Cami Rosso Science Guru

Cami is a founder of three companies in high-tech consulting, global venture capital, and strategic marketing. She founded her first company during college and had a state branch of the Department of Aviation as her customer. She was a Kauffman Fellows semi-finalist. She has worked in Silicon Valley, Wall Street and globally for great companies like Apple, Morgan Stanley, PepsiCo, Adobe, and Oracle, to name a few. Cami was an American business delegate to the APEC/PECC IT summit of world leaders. She was an invited guest to meet an ambassador and diplomats to a Mission of the United Nations. Cami's speaking experience includes TV, radio, academia and industry conferences. She earned an MBA from IMD in Switzerland and a certificate in Marketing Innovative Technologies at the Harvard Business School Executive Education Program. She was recognized by The Financial Times and Radio Switzerland for her contribution to an award-winning team humanitarian project for children in UNHCR refugee camps.

 

Nobel Laureate Frances H. Arnold’s Innovative Discovery

Directed evolution (DE) is the acceleration of natural evolution using an iterative laboratory processes at the molecular level. Directed evolution of enzymes and binding proteins was a concept that was theorized in by German biophysicist Manfred Eigen — a Nobel Prize in Chemistry laureate, who was awarded the prize in 1967 for his research on fast chemical reactions.

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You are Glowing, Literally — Human Bioluminescence

Bioluminescence is light produced by a living organism that is a result of a chemical metabolic reaction within the body of the organism.

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Scientists Discover Plastic in Human Stools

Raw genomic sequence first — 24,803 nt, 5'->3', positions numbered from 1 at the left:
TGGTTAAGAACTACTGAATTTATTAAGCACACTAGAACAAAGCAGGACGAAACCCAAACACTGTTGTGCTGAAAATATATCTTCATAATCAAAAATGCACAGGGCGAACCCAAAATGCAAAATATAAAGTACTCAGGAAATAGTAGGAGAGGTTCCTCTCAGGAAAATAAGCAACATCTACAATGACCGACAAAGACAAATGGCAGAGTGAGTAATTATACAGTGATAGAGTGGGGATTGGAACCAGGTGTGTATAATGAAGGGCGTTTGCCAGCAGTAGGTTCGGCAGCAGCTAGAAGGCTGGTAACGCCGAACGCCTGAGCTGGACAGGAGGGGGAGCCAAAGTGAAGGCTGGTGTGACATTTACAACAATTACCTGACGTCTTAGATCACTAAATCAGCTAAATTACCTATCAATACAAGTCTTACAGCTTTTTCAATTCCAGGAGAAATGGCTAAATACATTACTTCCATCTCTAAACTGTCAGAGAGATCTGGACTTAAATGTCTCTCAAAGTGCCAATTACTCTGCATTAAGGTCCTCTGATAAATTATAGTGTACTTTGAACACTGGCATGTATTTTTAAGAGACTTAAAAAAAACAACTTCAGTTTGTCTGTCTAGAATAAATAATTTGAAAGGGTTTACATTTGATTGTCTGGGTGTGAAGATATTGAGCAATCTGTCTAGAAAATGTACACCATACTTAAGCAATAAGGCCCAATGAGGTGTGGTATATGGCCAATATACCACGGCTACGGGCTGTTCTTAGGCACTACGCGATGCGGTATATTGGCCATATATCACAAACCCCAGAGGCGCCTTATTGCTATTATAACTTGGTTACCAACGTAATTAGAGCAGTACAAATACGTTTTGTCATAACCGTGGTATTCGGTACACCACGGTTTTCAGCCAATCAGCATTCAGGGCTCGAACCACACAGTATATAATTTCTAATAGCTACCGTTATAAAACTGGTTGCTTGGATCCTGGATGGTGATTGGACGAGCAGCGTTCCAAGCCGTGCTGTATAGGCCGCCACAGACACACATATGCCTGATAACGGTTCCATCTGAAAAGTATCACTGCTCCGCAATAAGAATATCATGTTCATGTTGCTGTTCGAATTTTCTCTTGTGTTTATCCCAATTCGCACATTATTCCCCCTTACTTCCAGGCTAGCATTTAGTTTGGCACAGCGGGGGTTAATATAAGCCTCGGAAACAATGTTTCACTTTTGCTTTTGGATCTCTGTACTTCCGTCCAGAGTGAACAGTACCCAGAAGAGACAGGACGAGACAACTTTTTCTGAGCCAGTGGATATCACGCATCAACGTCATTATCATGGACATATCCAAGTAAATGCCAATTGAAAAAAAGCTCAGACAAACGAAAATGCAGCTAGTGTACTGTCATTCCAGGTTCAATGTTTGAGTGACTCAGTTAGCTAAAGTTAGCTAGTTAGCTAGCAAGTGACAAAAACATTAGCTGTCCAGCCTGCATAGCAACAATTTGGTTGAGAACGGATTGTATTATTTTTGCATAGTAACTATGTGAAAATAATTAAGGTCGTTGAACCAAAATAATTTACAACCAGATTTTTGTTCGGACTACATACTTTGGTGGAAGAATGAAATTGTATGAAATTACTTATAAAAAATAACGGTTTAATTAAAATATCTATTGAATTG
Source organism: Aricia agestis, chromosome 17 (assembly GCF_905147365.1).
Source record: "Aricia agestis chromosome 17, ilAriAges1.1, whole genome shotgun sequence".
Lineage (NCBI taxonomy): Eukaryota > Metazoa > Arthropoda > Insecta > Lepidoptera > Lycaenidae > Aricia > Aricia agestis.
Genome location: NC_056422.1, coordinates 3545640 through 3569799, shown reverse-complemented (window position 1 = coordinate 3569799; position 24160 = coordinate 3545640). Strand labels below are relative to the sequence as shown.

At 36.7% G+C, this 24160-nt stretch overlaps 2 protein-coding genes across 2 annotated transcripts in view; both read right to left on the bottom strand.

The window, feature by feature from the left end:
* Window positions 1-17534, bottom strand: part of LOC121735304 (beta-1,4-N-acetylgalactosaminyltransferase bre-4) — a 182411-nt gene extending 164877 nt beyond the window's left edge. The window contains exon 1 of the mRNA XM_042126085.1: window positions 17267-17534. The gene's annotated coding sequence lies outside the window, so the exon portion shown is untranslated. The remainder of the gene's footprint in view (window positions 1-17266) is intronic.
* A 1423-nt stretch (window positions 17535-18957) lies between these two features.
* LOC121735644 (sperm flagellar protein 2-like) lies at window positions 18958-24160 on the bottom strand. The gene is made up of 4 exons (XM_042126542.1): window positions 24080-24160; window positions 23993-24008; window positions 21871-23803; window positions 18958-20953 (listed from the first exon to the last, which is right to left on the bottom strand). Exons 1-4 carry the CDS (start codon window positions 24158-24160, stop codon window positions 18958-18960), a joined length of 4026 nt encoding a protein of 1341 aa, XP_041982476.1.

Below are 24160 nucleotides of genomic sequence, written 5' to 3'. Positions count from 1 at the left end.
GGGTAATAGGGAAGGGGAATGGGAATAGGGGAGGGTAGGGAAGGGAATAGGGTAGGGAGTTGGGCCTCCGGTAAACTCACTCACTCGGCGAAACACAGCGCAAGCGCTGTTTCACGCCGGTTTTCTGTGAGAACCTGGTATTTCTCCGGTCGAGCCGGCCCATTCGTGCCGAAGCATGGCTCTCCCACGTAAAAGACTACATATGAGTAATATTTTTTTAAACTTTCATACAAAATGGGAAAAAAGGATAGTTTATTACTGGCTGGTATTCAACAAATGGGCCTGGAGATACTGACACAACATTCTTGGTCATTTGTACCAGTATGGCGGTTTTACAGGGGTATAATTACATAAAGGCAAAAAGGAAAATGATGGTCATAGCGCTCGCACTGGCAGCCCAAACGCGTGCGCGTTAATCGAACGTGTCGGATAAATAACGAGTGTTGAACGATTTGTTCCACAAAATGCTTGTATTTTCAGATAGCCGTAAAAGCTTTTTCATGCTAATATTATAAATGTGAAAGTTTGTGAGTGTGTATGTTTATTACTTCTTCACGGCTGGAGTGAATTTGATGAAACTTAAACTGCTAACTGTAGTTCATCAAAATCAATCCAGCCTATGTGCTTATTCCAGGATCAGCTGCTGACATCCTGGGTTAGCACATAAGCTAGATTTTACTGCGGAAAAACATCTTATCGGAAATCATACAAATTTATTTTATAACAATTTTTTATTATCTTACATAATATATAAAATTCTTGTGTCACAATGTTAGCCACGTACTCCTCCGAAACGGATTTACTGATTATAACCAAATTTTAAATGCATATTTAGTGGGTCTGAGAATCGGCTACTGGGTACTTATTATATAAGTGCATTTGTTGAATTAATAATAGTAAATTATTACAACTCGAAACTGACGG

In a presentation at the 26th annual United European Gastroenterology conference in Vienna in October 2018, it was announced that a scientific study discovered plastic in human feces from individuals across multiple countries [1].

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Will Quantum Computing Bend the Arrow of Time?

British astronomer, physicist, and mathematician, Sir Arthur S. Eddington put forth the concept of the “time’s arrow” in the 1920’s [1]. Eddington theorized that time is asymmetrical, and moves in one direction from the irreversible past to the present, then forward towards the future. He proposed that the reason why time moves forward is due to causal asymmetry (cause and effect). Does this arrow of time hold true in quantum computing?

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MIT Scientists Develop Novel Way to Use Probiotics with Antibiotics to Eradicate Drug-Resistant Bacteria

Chemical engineers at MIT discovered an innovative method using biofilm-inspired alginate to help fight antimicrobial resistance.

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